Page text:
Evaluation of night-time aerosol measurements and lunar irradiance models in the frame of the first multi-instrument nocturnal intercomparison campaign

Photometric measurements have been used during decades to provide reliable and valuable information to compile long-term global AOD and other aerosol properties records in order to increase our knowledge on the role of aerosols in the Earth’s radiative balance. However, AOD data provided by sun photometers is severely restricted since it is limited to daytime, which seriously constrain the study of atmospheric processes in which day-to-night variations play an important role, such as in the case of polar regions, aerosol nucleation during the daytime, convective processes or other processes with a well-defined time pattern (traffic,domestic heating among others).

Figure 1.- Cimel CE318-T photometers operating in Izaña during the field campaign.

The first multi-instrumental comparison campaign of nocturnal measurements held at Izaña Observatory in 2017 was the first time that nocturnal measurements were performed coincidentally with different photometers (Figure 1). Three different instruments were involved in this field campaign: two different lunar photometers (Lunar PFR, from PMOD /WRC, and Cimel CE318-T) and one stellar photometer. The stellar photometer that participated in this campaign is a non-commercial instrument which measures direct star irradiance and it belongs to University of Granada. The review of the different calibration techniques for lunar photometry as well as the uncertainty estimation of the nocturnal AOD are an important outcome of the work recently published by Barreto et al. (2019). In addition, the new free and open-access ROLO Implementation for Moon-photometry Observation (RIMO) model has been released which will allow the scientific community to obtain reliable lunar exo-atmospheric irradiance values for the analysis of photometric data.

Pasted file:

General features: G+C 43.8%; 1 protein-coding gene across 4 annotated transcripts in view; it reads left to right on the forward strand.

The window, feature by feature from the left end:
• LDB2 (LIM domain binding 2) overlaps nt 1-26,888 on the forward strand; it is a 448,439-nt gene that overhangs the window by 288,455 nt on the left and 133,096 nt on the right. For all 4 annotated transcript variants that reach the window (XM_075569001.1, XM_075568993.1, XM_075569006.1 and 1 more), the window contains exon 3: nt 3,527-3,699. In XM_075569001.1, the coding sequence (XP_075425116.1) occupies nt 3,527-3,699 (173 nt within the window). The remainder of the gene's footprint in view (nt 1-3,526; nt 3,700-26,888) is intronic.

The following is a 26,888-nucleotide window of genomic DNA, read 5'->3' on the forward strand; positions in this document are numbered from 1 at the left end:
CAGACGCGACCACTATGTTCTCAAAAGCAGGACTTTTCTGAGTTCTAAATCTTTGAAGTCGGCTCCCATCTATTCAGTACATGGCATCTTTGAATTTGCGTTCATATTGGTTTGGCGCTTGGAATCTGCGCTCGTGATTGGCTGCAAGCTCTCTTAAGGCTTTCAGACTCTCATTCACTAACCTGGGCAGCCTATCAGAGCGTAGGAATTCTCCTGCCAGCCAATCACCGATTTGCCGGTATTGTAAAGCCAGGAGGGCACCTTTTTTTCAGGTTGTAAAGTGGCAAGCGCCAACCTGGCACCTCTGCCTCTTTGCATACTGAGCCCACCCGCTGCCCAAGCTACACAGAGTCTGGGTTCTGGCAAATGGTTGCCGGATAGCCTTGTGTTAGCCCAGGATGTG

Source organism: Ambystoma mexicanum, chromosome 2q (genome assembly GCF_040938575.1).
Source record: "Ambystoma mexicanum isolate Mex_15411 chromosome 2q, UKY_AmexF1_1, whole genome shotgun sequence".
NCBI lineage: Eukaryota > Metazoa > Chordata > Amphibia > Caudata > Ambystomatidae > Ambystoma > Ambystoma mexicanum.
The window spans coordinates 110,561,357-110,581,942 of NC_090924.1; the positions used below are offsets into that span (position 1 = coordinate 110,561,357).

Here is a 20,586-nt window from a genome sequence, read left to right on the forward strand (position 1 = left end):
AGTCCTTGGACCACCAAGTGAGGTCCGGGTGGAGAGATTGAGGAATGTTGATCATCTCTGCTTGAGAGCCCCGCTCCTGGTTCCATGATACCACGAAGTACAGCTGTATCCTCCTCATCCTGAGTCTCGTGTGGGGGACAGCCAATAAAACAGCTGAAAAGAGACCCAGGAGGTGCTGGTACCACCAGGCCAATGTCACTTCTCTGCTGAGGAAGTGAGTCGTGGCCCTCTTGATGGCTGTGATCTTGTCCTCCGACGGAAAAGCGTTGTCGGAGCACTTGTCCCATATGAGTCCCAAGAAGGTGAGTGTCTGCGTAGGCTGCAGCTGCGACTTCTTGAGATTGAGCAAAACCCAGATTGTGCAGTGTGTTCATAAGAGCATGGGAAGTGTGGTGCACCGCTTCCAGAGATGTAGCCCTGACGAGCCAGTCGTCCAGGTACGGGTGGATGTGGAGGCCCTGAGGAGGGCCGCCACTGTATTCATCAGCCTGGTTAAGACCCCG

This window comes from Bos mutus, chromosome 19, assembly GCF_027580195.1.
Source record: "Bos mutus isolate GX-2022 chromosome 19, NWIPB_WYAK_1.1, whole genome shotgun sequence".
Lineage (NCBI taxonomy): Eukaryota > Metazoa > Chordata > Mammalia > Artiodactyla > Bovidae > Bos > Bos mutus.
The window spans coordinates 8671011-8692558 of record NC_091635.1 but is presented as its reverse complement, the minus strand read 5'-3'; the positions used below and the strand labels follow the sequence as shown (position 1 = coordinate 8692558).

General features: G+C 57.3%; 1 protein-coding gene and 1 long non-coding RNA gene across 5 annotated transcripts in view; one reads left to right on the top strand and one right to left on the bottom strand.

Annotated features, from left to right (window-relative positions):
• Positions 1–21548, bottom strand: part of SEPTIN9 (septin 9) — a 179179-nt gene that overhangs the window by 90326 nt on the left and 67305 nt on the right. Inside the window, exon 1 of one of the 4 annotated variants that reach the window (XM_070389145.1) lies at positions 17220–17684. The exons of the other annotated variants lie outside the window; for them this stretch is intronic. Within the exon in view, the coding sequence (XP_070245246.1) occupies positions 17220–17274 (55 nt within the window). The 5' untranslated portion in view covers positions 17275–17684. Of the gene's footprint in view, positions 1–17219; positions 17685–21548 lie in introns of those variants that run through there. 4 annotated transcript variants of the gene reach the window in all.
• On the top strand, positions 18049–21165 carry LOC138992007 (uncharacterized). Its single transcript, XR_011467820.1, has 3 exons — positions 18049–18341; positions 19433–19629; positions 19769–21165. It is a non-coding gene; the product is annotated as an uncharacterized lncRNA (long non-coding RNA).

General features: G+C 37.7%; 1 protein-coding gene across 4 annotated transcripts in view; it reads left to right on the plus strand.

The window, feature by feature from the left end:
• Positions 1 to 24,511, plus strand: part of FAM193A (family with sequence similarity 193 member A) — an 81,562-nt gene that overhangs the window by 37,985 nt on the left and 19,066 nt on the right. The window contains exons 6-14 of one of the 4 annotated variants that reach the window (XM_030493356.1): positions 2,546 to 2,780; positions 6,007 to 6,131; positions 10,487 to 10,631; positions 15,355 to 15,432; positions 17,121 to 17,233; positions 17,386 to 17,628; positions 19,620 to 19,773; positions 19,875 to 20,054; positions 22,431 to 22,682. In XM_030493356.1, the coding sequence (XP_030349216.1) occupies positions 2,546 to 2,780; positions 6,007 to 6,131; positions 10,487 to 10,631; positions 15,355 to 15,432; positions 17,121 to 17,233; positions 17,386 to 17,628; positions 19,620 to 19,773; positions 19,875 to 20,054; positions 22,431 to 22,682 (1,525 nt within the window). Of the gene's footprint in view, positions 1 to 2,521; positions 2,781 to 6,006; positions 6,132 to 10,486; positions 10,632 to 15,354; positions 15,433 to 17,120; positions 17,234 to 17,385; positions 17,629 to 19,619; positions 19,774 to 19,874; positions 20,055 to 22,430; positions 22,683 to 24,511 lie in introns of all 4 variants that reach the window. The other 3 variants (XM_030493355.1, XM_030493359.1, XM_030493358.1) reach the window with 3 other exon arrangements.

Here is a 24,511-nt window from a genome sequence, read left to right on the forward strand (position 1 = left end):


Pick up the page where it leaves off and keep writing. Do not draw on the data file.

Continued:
The result of this field campaign suggest that lunar photometry is a reliable technique, especially for low aerosol loading conditions (see Figure 2). Small instrumental differences between the two lunar photometers were observed during the field campaign. These discrepancies were only appreciated under pristine sky conditions and are hypothesized to be caused by the different pointing process or dark current correction performed by the two lunar photometers.

Figure 2.- AOD time series from the two lunar photometers involved in the field campaign (at 674.8 nm), Lunar PFR (at 675.6 nm) and the stellar photometer (at 670.0 nm), including daytime AERONET (at 675.7 nm) in the period 2-17 June 2017. AOD from lunar photometers have been extracted by means of (a) Lunar-Langley calibration with the RIMO model, and (b) Langley-plot calibration with V0c values. The black line and right y axis correspond to the evolution of the Moon’s illumination factor (IF, in %) in this period. Reprinted from Barreto et al. (2019).